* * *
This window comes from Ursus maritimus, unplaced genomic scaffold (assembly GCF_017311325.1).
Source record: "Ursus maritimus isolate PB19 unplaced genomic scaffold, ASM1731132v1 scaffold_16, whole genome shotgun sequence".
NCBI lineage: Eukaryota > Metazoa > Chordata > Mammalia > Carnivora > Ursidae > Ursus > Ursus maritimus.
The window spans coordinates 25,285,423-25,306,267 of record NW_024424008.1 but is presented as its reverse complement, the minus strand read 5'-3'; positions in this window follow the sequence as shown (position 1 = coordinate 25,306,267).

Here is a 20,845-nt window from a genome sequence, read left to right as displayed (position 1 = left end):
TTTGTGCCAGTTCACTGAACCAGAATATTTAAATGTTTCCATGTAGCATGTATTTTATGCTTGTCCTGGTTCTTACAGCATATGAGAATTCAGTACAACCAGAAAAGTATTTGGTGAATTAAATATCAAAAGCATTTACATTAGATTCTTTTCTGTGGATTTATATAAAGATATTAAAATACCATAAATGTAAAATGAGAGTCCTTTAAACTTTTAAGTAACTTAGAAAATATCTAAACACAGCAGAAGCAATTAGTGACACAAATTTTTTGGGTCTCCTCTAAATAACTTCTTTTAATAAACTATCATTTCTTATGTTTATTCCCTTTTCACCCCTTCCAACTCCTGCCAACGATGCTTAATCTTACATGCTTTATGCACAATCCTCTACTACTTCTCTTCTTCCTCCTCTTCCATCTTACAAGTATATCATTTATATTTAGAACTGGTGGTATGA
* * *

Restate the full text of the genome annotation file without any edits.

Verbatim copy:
This window comes from Ursus maritimus, unplaced genomic scaffold (assembly GCF_017311325.1).
Source record: "Ursus maritimus isolate PB19 unplaced genomic scaffold, ASM1731132v1 scaffold_16, whole genome shotgun sequence".
NCBI lineage: Eukaryota > Metazoa > Chordata > Mammalia > Carnivora > Ursidae > Ursus > Ursus maritimus.
The window spans coordinates 25,285,423-25,306,267 of record NW_024424008.1 but is presented as its reverse complement, the minus strand read 5'-3'; positions in this window follow the sequence as shown (position 1 = coordinate 25,306,267).

Here is a 20,845-nt window from a genome sequence, read left to right as displayed (position 1 = left end):
TTTGTGCCAGTTCACTGAACCAGAATATTTAAATGTTTCCATGTAGCATGTATTTTATGCTTGTCCTGGTTCTTACAGCATATGAGAATTCAGTACAACCAGAAAAGTATTTGGTGAATTAAATATCAAAAGCATTTACATTAGATTCTTTTCTGTGGATTTATATAAAGATATTAAAATACCATAAATGTAAAATGAGAGTCCTTTAAACTTTTAAGTAACTTAGAAAATATCTAAACACAGCAGAAGCAATTAGTGACACAAATTTTTTGGGTCTCCTCTAAATAACTTCTTTTAATAAACTATCATTTCTTATGTTTATTCCCTTTTCACCCCTTCCAACTCCTGCCAACGATGCTTAATCTTACATGCTTTATGCACAATCCTCTACTACTTCTCTTCTTCCTCCTCTTCCATCTTACAAGTATATCATTTATATTTAGAACTGGTGGTATGA